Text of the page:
Figure 2B shows a transmitted image from a single adult fiber and the fluorescence of a transfected cell before and after 120 s stimulation. In skeletal fibers, 100 nM insulin triggered a slight H2O2 increase after stimulus; a change of 20% in the fluorescence ratio over basal ratio, 30 s after stimulation, was detected, and the ratio remained constant during 5 min after stimulation (Figure 2C). In HFD fibers, insulin-dependent fluorescence of HyPer-Cyto reached a peak 50% higher than basal, 150 s after stimulus (Figure 2B,C). These results point to a higher production of H2O2 by skeletal muscle from insulin-resistant mice in response to insulin. A main source of H2O2 induced by insulin is NOX2, and apocynin is a classical NOX2 assembly inhibitor and, as such, impairs NOX2 activation. H2O2 kinetics generated by insulin was similar in HFD-fed mice pre-incubated with apocynin compared with control mice. This result points to a direct role of NOX2 elevating the H2O2 levels in skeletal muscle of insulin resistance mice. HyPer is a H2O2-selective molecular probe that has advantages in terms of specificity and reversibility over non-specific fluorescent probes for ROS measurement, such as (5-(and-6)-chloromethyl-2′,7′-dichlorodihydrofluorescein diacetate. Mature muscle fibers can be transfected using an in vivo electroporation protocol , but here, we show a variant that allows us to work on mature fibers with a very simple transfection protocol, avoiding an invasive procedure on the animal. Our results indicate that skeletal muscle from insulin resistance mice generates higher insulin-dependent H2O2 levels. Skeletal muscle expresses two isoforms of NADPH oxidase, NOX2 and NOX4 ; only NOX2 needs the p47phox-dependent assembly of the complex at the plasma membrane to form the membrane-associated flavocytochrome b588 protein . Besides NOX2, H2O2 is also generated by xanthine oxidase and during oxidative phosphorylation in mitochondria . The fact that muscle glutathione oxidation is prevented by apocynin suggests that NOX2 is one of the sources of H2O2. However, we cannot exclude that apocynin may have a non-specific antioxidant role, which may also decrease ROS generation from other sources, including mitochondria. In agreement with our results, Yokota et al. showed that NADPH oxidase activity was increased in skeletal muscle of HFD fed mice and was inhibited by apocynin treatment .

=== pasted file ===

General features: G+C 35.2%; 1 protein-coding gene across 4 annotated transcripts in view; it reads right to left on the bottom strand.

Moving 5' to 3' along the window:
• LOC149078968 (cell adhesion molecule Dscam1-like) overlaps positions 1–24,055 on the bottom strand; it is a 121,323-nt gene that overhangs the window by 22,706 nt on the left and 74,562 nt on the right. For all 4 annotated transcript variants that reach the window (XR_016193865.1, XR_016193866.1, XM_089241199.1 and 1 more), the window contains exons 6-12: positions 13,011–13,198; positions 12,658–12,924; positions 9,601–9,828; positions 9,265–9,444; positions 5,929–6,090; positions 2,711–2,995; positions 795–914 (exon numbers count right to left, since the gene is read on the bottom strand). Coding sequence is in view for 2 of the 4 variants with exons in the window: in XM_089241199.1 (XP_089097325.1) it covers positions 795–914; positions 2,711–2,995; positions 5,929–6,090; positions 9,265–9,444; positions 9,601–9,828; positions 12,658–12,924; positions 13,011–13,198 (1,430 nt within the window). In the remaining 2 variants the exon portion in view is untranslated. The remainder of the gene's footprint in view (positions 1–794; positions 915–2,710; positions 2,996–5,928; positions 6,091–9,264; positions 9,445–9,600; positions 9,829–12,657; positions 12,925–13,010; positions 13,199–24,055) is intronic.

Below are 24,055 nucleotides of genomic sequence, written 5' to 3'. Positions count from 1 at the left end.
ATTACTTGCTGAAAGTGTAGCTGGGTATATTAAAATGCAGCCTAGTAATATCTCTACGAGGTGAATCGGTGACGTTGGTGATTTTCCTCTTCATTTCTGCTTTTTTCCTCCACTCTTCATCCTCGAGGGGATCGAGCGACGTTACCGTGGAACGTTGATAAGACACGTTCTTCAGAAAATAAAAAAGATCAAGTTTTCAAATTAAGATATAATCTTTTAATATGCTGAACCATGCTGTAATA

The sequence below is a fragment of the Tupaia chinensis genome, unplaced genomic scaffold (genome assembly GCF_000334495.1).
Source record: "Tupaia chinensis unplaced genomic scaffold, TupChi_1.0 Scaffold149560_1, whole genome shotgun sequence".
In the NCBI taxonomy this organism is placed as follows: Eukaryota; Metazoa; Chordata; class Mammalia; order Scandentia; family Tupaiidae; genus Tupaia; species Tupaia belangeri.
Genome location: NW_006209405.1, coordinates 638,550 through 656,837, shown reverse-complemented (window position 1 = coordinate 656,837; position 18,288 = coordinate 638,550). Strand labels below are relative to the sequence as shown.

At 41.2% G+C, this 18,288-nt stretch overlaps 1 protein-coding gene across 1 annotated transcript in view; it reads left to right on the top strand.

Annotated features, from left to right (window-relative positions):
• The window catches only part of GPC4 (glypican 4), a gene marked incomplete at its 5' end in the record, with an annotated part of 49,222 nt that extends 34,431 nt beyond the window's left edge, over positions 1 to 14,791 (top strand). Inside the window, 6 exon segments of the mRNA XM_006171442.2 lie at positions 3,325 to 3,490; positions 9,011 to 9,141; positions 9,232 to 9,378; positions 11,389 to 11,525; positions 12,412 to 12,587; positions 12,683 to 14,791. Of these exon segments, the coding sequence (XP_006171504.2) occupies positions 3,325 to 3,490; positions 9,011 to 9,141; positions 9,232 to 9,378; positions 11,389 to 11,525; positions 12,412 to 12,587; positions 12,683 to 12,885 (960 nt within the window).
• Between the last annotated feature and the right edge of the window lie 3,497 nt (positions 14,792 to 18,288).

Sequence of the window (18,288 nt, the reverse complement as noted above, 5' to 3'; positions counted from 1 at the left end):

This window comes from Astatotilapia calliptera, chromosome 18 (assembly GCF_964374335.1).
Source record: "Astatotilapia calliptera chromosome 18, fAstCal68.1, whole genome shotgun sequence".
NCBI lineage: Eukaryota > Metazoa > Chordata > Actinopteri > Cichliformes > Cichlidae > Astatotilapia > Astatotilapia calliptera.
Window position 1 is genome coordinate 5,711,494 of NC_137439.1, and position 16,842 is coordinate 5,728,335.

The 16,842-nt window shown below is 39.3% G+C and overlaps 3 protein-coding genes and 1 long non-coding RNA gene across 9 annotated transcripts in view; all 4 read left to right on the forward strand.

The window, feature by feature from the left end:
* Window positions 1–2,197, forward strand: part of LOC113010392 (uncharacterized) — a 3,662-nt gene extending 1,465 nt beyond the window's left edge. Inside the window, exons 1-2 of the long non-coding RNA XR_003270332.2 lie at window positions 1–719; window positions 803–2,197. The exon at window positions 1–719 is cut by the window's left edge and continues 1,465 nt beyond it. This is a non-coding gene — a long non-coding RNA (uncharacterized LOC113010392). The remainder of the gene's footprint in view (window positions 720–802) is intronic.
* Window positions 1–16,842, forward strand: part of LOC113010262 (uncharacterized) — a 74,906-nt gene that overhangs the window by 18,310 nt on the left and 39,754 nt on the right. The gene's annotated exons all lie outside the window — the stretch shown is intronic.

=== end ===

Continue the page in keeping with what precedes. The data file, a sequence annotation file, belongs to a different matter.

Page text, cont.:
It is worth noting that fibers from HFD animals do not increase glucose transport to the same level of controls in response to insulin, but they did produce H2O2 in response to the same concentrations of insulin. This means that NOX2 activation by insulin occurs through a pathway other than the metabolic signal. If insulin resistance is due to decreased traditional signaling through the insulin receptor, presumably the increased hydrogen peroxide is due to higher expression of NOX2. On the other hand, it has been shown that H2O2 production may negatively affect the insulin signaling pathway through dephosphorylation of the insulin receptor and its tyrosine-phosphorylated substrates, as well as by increasing serine phosphorylation of the insulin receptor and IRS-1 [20,21]. Evidence in the literature highlights a possibly relevant role of ROS in triggering both insulin resistance and type 2 diabetes [13,22,23]. Here, we show direct evidence that those animals with insulin resistance produce higher amounts of H2O2 in the presence of the same doses of insulin compared to control animals. The fact that apocynin, at doses reported to inhibit NOX2 activity, is capable of not only restoring plasma glucose levels, but also of reducing plasma insulin levels in insulin resistance mice, preventing intracellular oxidative increase, suggests that this drug or its derivatives, such as vanillin , should be considered in future studies as a therapy for insulin resistance.
2.3. Skeletal Muscle GSH Content in Insulin-Resistant Mice